|The valve has a connection for directly joining tubing at the inlet and/or outlet connections.
|The valve has a butt weld sized connection for inlet or outlet connection.
|The valve has a socket weld connection for inlet or outlet connection.
|Metal face seal
|The valve has a metal gasket sandwiched between two fitting parts. The gasket forms a face seal on each side of the fitting.
The bonnet of a gate valve contains the moving parts and is attached to the valve body. The bonnet can be removed from the body to allow for maintenance and replacing parts.
The trim of a gate valve contains the functioning pieces of the valve: the stem, the gate, the disc or wedge, and the seat rings.
Stem – The stem of a gate valve is either a rising stem or a non-rising stem. The stem is responsible for the proper positioning of the disk. Non rising stems will always have a pointer-type indicator mounted onto the upper end of the stem to indicate valve position. This configuration protects the threads from carrying dirt into the packing because the stem threads are held within the boundary of the valve packing. Rising stems rise out of the flow path when the valve is opened. They can either have a stem that rises through the handwheel or have a stem that is threaded to the bonnet.
Seat – The seat of a gate valve is either integral with the valve body or in a seat ring type of configuration. The seat ring construction is either threaded on to the body or pressed into position and the seal welded to the valve body. Pressed and welded is recommended for higher temperature applications. Press-in or threaded-in seats permit variation in the seat material verses the material of the body of the valve.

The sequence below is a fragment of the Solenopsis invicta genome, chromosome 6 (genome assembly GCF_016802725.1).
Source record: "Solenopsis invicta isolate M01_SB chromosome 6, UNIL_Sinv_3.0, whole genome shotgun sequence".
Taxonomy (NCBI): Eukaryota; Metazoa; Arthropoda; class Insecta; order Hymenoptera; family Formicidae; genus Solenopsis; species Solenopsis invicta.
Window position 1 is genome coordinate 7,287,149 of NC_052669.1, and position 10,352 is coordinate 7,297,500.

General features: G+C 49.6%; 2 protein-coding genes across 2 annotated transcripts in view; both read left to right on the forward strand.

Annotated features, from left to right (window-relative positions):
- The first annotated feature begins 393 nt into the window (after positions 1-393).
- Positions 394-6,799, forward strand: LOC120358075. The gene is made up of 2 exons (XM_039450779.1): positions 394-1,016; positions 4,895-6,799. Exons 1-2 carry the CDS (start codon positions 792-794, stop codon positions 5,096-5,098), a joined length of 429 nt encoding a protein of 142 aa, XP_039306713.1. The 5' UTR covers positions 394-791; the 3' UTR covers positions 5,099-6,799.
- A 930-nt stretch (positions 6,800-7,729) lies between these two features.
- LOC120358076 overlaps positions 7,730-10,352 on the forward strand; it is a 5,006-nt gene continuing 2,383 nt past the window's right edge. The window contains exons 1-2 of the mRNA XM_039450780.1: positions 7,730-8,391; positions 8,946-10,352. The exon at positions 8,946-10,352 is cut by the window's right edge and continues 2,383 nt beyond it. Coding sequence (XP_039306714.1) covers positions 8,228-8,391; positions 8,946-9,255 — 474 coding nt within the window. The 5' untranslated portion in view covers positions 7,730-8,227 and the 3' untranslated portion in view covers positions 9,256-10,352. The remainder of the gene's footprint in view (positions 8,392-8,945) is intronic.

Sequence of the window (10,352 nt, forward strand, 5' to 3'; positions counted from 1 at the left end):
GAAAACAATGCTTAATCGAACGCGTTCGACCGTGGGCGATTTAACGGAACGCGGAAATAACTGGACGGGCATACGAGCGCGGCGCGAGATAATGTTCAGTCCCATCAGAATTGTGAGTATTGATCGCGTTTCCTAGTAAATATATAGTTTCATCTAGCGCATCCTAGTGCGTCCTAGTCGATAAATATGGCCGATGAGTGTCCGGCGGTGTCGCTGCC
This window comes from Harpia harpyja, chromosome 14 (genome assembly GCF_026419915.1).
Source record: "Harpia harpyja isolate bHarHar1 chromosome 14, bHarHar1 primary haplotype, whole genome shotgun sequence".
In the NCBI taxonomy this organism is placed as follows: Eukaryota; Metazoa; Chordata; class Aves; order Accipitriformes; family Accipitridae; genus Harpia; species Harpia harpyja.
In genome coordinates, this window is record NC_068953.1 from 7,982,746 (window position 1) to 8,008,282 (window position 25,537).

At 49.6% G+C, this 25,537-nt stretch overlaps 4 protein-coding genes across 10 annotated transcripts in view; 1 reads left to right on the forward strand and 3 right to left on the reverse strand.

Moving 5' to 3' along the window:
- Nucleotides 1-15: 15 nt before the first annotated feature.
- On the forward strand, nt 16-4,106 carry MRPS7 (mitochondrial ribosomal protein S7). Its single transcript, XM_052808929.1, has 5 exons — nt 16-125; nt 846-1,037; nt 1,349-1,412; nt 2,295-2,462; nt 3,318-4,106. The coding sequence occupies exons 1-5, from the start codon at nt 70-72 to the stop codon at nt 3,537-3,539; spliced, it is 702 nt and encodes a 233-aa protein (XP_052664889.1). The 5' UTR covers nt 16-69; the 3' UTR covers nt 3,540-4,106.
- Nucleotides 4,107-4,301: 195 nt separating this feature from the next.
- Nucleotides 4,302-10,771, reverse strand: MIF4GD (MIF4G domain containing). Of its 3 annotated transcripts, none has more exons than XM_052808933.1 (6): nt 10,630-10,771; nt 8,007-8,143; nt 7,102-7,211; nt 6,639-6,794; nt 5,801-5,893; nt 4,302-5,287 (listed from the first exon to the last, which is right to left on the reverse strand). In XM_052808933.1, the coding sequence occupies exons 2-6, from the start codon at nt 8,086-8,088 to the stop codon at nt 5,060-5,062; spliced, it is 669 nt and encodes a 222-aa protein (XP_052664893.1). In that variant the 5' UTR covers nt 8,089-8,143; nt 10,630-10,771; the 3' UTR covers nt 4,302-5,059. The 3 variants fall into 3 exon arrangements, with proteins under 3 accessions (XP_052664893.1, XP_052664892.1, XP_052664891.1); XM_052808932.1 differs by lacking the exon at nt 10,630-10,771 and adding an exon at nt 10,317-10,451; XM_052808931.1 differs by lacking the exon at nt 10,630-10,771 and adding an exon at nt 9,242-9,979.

It is important to consider the size of the valve and system when selecting a gate valve. Gate valves are linear motion valves and therefore are taller than other manual valves. This is especially true if the valve uses a rising stem. Most of the time gate valves should be installed horizontally (perpendicular to the ground) with the manual actuator in the top position. This allows for easy access for maintenance and replacing parts. Smaller gate valves can be installed in vertical lines, but gravity tends to pull the valve out of alignment.
Material of Valve Construction
Gate valves are used in a wide variety of applications and may meet an assortment of media. When selecting a gate valve, the material used to construct the valve is a critical decision to prevent premature valve failure or system delays. To select the proper valve material there are several important criteria to be considered:
- The composition of the media in contact with all wetted (exposed) parts
- Service temperatures
- Operating pressures
- Effectiveness of coating on materials
- Material availability and cost
- Compatibility of materials with injected media.
- How long the valve will be exposed to the media
There are organizations dedicated to developing and maintaining standards for valves and materials in particular environments. Gate valves are available in many varied materials. Valves can be specified by the National Association for Corrosion Engineers (NACE) and the American Petroleum Institute (API) for their ability to handle strong and corrosive media.
Valve actuators open and close the valve in response to a signal or manual manipulation. Most gate valves have manual actuators, such as a handwheel, because they are commonly used in applications where the valve does not need to be opened or closed often or quickly. Since gate valves are not used in throttling applications, the actuator is responsible for fully opening and fully closing the valve.